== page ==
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Safari at 10: lasting impact on Apple's success

Dan Moren | Jan. 11, 2013
I remember all too well the Browser Wars: Broken plugins on fire off the shoulder of Orion. CSS selectors glittering in the dark near the box model. The screams as people met their demi--OK, nobody met their demise.

Arguably more importantly, WebKit also made the jump to the mobile side of the fence with iOS, where it is the cornerstone of mobile Safari, as well as integral to many first- and third-party apps. In fact, WebKit is the only rendering engine that runs on iOS (without a jailbreak, anyway). Pretty much any time you've looked at a webpage on your iPhone or iPad device, you're using WebKit.

And that's just in Apple's neck of the woods. As open source software, WebKit's wended its way into browsers and software on a variety of popular (and less popular) platforms. Google Chrome is based on WebKit, as is Android's browser. Even the browsers on the PlayStation 3 and the Kindle e-reader use WebKit at their cores.

While Apple's mobile devices have become immensely popular among consumers, its Web browsing technologies have likewise found purchase from developers of all kinds, saving programmers from having to reinvent the wheel. And along the way, WebKit has become more and more standard--depending on which statistics you believe, browsers based on WebKit are either poised to overtake Internet Explorer as the market share leader or they already have.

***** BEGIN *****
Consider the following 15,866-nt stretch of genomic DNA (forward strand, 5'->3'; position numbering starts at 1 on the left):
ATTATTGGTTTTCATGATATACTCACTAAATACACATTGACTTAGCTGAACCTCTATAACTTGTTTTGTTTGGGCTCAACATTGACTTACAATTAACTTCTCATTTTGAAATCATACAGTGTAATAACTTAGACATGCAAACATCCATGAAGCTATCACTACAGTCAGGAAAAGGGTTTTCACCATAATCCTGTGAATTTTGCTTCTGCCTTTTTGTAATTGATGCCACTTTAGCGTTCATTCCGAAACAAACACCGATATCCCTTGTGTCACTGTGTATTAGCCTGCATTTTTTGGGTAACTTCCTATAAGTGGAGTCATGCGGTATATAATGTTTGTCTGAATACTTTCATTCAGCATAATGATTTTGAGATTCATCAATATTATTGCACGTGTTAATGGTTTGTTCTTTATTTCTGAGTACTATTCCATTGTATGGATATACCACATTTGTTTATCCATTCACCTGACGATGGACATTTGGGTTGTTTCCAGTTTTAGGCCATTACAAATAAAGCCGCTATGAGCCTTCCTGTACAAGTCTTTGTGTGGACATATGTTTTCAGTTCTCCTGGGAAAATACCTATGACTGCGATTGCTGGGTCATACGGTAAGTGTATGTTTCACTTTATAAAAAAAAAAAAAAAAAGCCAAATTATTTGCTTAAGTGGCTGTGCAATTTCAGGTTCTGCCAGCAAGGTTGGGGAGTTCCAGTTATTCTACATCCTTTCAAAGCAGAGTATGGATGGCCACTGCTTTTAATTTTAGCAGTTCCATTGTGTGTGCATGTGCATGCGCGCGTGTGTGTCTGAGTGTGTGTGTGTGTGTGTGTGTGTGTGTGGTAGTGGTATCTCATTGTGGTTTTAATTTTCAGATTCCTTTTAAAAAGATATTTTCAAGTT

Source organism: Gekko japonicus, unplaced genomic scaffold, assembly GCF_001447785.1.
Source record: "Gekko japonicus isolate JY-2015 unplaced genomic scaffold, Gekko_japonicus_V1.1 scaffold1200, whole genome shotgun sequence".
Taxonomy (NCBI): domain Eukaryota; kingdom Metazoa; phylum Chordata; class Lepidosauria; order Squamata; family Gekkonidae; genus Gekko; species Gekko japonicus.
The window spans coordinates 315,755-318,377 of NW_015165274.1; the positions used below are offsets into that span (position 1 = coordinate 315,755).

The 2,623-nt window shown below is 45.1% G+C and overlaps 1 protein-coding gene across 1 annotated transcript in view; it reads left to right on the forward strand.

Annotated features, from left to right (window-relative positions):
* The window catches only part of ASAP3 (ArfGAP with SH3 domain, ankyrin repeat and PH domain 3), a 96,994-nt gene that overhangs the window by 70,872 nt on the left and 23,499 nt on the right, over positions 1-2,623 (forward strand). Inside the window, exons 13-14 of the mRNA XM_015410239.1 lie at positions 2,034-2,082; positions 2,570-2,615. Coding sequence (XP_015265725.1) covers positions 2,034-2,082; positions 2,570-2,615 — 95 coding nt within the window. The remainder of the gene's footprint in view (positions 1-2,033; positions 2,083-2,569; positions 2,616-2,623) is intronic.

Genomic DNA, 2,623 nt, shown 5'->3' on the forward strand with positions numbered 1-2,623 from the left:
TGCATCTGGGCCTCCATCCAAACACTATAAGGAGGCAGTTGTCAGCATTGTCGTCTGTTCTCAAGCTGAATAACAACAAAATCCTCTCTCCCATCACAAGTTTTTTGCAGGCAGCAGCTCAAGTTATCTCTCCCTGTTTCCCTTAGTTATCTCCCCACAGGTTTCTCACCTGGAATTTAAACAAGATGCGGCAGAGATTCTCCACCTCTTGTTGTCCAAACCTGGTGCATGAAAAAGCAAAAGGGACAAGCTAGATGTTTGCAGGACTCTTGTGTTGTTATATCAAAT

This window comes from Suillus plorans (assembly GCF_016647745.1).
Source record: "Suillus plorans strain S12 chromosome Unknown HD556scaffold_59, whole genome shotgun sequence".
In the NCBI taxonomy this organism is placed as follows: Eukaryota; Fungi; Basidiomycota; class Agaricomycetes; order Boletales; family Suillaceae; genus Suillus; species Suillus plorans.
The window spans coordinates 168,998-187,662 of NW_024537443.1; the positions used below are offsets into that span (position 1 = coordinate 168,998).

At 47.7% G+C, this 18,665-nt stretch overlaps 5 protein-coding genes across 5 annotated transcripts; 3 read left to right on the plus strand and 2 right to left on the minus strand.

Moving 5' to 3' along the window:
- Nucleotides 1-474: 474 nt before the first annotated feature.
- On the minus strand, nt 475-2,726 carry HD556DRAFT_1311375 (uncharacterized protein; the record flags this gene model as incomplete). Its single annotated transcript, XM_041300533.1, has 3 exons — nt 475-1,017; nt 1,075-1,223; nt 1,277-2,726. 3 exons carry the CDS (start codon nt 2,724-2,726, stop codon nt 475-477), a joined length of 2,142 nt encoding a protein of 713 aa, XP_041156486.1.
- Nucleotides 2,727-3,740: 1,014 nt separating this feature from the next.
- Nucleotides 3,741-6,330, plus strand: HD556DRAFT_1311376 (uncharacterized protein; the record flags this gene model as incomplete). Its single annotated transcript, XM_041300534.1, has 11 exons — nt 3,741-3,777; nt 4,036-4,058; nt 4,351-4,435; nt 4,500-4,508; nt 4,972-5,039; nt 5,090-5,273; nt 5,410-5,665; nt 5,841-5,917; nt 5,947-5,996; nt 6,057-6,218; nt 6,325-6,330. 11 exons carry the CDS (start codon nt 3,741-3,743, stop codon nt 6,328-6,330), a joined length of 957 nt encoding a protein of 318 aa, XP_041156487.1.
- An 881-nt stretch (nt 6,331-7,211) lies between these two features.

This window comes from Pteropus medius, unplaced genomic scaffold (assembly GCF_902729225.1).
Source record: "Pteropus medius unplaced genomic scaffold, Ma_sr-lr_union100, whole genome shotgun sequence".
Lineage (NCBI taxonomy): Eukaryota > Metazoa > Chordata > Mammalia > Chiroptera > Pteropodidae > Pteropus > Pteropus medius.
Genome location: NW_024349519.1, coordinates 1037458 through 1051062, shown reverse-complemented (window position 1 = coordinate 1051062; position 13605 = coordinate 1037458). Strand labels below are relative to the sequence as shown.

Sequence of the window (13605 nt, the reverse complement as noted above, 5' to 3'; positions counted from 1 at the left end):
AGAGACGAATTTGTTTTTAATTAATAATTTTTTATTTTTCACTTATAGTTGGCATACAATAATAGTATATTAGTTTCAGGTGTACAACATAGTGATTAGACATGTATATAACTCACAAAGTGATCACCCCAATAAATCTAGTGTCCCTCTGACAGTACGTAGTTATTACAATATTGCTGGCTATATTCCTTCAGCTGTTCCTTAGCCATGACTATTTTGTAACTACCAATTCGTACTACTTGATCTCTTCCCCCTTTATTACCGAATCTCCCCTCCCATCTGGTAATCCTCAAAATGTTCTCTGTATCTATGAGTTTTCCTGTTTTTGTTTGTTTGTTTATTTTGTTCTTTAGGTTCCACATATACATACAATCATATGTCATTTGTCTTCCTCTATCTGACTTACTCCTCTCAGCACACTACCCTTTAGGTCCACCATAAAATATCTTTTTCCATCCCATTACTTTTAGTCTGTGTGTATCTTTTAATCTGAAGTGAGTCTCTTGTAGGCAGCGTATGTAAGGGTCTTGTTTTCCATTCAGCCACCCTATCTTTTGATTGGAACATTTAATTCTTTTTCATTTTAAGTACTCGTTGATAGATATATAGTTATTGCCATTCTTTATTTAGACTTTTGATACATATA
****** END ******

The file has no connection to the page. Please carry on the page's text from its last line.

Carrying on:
Pax browsera

While I've long left my career as a Web developer behind, my day job still means I spend most of my time in a Web browser. Safari, for all its quirks and caveats, has remained my app of choice for a long while now. I've dallied with Chrome and--I just checked--apparently still have Firefox installed on my system, I guess just in case some catastrophic event disables both Google's and Apple's browsers. Should that day come, I assume I'll have bigger problems to worry about.

One's choice of Web browsers remains an issue of spirited debate to this day, but the surfeit of solid options and increasing cohesion in Web standards has reduced the fervor from days of yore, where disagreements often reached a pitch usually reserved for political discourse or sports team allegiances.

As for Apple, we all know how it's doing these days. Would it have reached the same heights were it not for Safari? Perhaps. But I think we can all agree we're glad not to still be on Internet Explorer 5.2

 

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